Using RPA to Automate End-to-End Federal Loan Processing
In the days following the pandemic, central banks around the world, especially the Federal Reserve and the European Central Bank, acted with extraordinary speed to support financial markets and calm volatility. The banks’ willingness to support the financial sector softened the economic impact of the crisis, with the S&P 500 Index posting its best quarter in more than two decades. By maintaining credit to the real economy, the speed and disbursement of loans has had a huge impact on the health of the US and global economies.
In recent years, however, the wait time for borrowers to get loans processed in national emergencies has increased, given the increased volume of applications, existing systems and limited manual processing capacities. The main reasons for the delay are usually application errors, time-consuming manual processes, and the involvement of various stakeholders in the approval process.
Given the impact of these loans on global economic recovery efforts, should the manual processes that take weeks or months for loan disbursement continue? Replacing manual processing of federal loans with robotic processes will ensure dramatically improved speeds. We’ve seen robotic process automation (RPA) enhancements provide a 10 and sometimes even 100-fold improvement in processing time when implemented in other areas of the financial services industry.
While the federal government offers loan programs for farmers, businesses, homeowners, students, and veterans, each loan has its own pre-defined requirements, data points, and approval processes. However, the majority of loan workflows have a number of identical processes for underwriting, loan origination, selection, validation, etc. This facilitates the development of accelerators for automation with a strategy of unique creation and frequent use.
RPA can help agencies manage the end-to-end processing of these loans and make underwriting decisions every step of the way, from origination, selection, validation to loan management, through them. partially or fully automating.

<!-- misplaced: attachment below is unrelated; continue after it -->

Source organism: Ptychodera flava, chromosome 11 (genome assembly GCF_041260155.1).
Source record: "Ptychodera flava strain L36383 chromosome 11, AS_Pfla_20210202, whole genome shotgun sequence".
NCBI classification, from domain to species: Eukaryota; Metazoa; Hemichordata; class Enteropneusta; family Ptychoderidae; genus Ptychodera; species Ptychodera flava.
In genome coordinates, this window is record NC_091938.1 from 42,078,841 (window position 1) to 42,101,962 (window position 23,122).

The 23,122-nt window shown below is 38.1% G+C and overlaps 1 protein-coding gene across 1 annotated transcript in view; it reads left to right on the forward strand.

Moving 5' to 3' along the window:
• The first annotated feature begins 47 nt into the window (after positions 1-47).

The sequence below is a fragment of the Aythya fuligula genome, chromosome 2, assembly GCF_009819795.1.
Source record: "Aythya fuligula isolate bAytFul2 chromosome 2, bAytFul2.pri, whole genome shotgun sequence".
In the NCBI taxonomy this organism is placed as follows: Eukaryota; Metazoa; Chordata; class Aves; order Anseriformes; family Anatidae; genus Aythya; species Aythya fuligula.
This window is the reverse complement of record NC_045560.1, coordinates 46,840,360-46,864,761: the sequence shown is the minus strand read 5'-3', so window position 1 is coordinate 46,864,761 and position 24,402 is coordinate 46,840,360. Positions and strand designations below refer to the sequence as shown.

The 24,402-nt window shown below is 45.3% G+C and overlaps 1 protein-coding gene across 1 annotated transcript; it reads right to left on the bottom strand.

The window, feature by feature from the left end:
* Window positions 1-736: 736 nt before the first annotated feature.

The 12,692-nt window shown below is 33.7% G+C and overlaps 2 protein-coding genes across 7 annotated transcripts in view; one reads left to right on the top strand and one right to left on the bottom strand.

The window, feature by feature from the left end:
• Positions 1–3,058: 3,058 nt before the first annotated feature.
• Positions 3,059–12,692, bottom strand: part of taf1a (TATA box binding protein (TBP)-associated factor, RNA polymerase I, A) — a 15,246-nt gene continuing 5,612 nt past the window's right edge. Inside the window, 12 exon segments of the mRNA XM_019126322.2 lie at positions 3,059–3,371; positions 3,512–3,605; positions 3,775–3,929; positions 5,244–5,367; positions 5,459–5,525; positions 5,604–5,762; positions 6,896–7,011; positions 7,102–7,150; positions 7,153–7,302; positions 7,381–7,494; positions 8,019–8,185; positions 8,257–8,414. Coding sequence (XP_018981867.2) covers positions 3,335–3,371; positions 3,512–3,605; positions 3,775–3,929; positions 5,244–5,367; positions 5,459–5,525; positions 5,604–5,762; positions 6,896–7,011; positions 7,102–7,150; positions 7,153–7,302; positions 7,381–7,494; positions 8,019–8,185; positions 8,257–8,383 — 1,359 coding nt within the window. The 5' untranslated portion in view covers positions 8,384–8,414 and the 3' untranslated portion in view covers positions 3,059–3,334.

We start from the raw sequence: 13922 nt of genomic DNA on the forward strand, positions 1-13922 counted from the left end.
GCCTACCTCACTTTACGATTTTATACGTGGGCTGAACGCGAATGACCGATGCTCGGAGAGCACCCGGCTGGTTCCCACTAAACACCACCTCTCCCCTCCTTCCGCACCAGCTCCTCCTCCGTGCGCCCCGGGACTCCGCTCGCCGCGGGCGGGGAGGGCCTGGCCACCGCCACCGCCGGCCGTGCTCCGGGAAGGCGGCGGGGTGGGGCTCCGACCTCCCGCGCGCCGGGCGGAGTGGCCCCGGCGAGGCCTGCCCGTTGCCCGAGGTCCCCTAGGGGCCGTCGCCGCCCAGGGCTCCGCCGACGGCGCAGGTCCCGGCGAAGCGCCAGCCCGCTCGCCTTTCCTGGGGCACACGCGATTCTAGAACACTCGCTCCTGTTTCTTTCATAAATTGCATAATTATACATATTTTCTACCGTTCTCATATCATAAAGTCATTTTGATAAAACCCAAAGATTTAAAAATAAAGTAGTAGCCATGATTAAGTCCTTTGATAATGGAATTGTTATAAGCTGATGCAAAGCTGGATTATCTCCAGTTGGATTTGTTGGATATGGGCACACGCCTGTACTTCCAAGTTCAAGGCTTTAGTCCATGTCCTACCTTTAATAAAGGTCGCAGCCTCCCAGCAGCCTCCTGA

Underwriting is the most crucial stage of credit. Unfortunately, sometimes approvers get it wrong because they end up trusting inaccurate information. The manual process of collecting information is tedious, complicated, and error-prone.
Federal loan processing begins with extracting entries from paper documents, emails, faxes, or other online portals, followed by a 360-degree review for completeness, review of applicant’s background and credit check. There are over 1,700 data points per loan to extract and compare.
RPA-based software allows the compilation of a candidate’s record from multiple systems, channels, and service providers to be collected and entered into government systems for underwriters to analyze.
In addition to simply taking care of the underwriting process, RPA can also help federally regulated financial institutions automate the processes of granting loans, managing loans, reviewing risk and fraud, routing documents, task assignment, email notifications, and warranty management and imaging.
Additionally, with RPA, the government can provide instant responses to inquiries through online portals and chatbots. With all the processes automated, the government can reap the real benefits of RPA – lower operational expenses, accelerated operational efficiency, and the ability to leverage existing data and infrastructure.
Yet some agencies may rely on mistaken impressions for their reluctance to implement RPA.
Costs: Although the cost of deploying RPA is one of the main reasons companies are reluctant to adopt it, a study by McKinsey to study suggested that “RPA is a promising new development in business automation that offers a potential return on investment of 30-200% – in the first year.”
Lack of skills and technical capacities: While existing IT teams can hold back, thinking about RPA requires significant technical skills and knowledge, with the right tools and the right training, the learning curve is negligible and less disruptive than you might think.
Legacy infrastructure: Although RPA aims to leverage existing resources, implementation may require minimal infrastructure refresh.
Resistance to change: Some organizations believe that robots can replace the majority of their human workers, but in fact, RPA takes over the work of the employees.
With its ability to reduce loan processing time by up to 80%, RPA is poised to take the financial services world by storm, as evidenced by its rapid growth. It minimizes and reduces human errors, automates mundane tasks, helps with regulatory compliance, delivers significant cost savings, provides 24/7 support, and reduces the risk of cyber fraud.
Implementing RPA within federal agency loan departments is an ideal way to reduce costs, reduce errors, and speed up processing and disbursements – better serving federal clients and the workforce, too.